Power Players

Nightmare scenario: The election night that might not end

Top Line

This campaign only feels like it's been going on forever. Really. It has been a mere 14 months since the Iowa Straw Poll.  But for those of you living in battleground states and associated television markets, it probably feels a lot longer.

You've probably been thinking, 'There are only a few days left! There is a light at the end of the tunnel!'

But this election is close — at least that's what the polls seem to indicate. And a close election means that the winner may not be clear for hours, maybe even days…maybe even weeks.  Why? Because each state has its own, sometimes quirky, state laws that dictate how votes are counted and when recounts are triggered.

Take the critical battleground state of Ohio for instance. In that state, people can vote absentee or in person. But if you request an absentee ballot and still show up on election day at your polling station, you get what's known as a 'provisional ballot.' Now, analysts may call results earlier if the margin between the winner and the loser in that state is greater than the number of provisional ballots cast. But if it's not … and there is a very narrow margin of difference, we will all have to wait for the provisional ballots to be counted. And according to Ohio law, that counting cannot commence before November 17.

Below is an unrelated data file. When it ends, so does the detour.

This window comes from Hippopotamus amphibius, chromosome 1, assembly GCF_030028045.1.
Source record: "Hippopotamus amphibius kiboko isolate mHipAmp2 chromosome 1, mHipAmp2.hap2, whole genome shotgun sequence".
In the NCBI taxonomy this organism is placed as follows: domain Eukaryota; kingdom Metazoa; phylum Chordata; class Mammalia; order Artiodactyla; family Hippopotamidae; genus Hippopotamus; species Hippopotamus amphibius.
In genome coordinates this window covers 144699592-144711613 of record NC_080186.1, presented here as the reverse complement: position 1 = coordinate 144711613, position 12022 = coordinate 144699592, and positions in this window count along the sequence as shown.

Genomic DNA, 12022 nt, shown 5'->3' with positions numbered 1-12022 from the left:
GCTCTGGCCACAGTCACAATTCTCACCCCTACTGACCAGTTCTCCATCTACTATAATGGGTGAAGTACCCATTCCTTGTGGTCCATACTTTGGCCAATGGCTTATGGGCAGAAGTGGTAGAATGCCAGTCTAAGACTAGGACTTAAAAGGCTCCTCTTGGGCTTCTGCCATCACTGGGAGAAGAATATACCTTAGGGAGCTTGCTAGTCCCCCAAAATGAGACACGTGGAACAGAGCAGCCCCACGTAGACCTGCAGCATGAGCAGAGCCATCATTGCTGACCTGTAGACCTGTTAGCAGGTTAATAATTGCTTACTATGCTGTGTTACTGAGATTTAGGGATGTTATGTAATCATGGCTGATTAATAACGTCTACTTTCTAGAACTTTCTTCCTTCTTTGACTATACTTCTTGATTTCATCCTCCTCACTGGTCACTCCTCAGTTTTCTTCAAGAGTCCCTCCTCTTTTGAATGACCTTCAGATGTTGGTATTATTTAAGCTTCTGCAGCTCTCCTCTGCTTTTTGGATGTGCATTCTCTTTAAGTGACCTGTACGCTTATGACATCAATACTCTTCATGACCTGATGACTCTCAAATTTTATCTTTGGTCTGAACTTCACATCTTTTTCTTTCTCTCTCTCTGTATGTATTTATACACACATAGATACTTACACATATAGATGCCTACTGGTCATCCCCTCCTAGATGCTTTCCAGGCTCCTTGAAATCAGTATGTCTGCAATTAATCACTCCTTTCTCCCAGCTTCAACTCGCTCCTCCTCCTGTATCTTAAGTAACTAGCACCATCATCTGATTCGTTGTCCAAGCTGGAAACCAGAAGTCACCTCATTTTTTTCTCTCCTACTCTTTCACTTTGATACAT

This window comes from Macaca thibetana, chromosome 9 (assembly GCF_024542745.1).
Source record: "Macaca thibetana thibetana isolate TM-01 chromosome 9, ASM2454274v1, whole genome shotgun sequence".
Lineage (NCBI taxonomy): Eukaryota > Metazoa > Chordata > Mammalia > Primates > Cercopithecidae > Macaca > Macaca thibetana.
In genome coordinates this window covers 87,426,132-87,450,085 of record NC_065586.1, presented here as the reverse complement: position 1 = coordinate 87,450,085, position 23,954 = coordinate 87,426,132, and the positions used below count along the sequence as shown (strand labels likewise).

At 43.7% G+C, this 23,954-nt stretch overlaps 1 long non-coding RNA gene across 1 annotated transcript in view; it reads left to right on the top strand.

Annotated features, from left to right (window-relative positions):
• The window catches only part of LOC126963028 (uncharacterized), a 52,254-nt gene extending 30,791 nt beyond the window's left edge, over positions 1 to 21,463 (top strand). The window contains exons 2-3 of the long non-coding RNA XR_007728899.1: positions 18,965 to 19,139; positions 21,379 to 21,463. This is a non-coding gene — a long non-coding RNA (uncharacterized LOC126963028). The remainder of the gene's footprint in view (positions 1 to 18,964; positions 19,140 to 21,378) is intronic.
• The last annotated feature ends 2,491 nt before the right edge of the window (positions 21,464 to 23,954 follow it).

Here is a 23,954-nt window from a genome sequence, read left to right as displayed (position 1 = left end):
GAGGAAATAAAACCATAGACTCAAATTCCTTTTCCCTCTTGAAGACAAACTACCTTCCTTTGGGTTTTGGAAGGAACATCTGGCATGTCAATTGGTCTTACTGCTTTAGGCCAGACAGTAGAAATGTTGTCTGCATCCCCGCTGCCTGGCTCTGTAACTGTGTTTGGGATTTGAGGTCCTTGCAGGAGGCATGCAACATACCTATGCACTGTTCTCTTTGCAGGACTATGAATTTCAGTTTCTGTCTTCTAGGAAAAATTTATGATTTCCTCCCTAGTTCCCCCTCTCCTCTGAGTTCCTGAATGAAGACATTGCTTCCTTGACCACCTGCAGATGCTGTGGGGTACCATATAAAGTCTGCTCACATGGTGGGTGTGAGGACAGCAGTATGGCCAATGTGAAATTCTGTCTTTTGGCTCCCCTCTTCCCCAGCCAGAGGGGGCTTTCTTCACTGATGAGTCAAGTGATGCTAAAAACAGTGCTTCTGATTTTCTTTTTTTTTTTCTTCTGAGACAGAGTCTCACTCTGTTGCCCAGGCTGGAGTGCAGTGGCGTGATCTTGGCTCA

But that's not the only potential cause of delay. If the margin is narrow in several other states, automatic recounts are triggered — virtually guaranteeing a delay in the resolution of the race. And in other states, either side can demand a recount through the courts, or even pay for one.

Watch  today's Top Line for more on these possibilities and why we might just be disappointing little Abigail this year.

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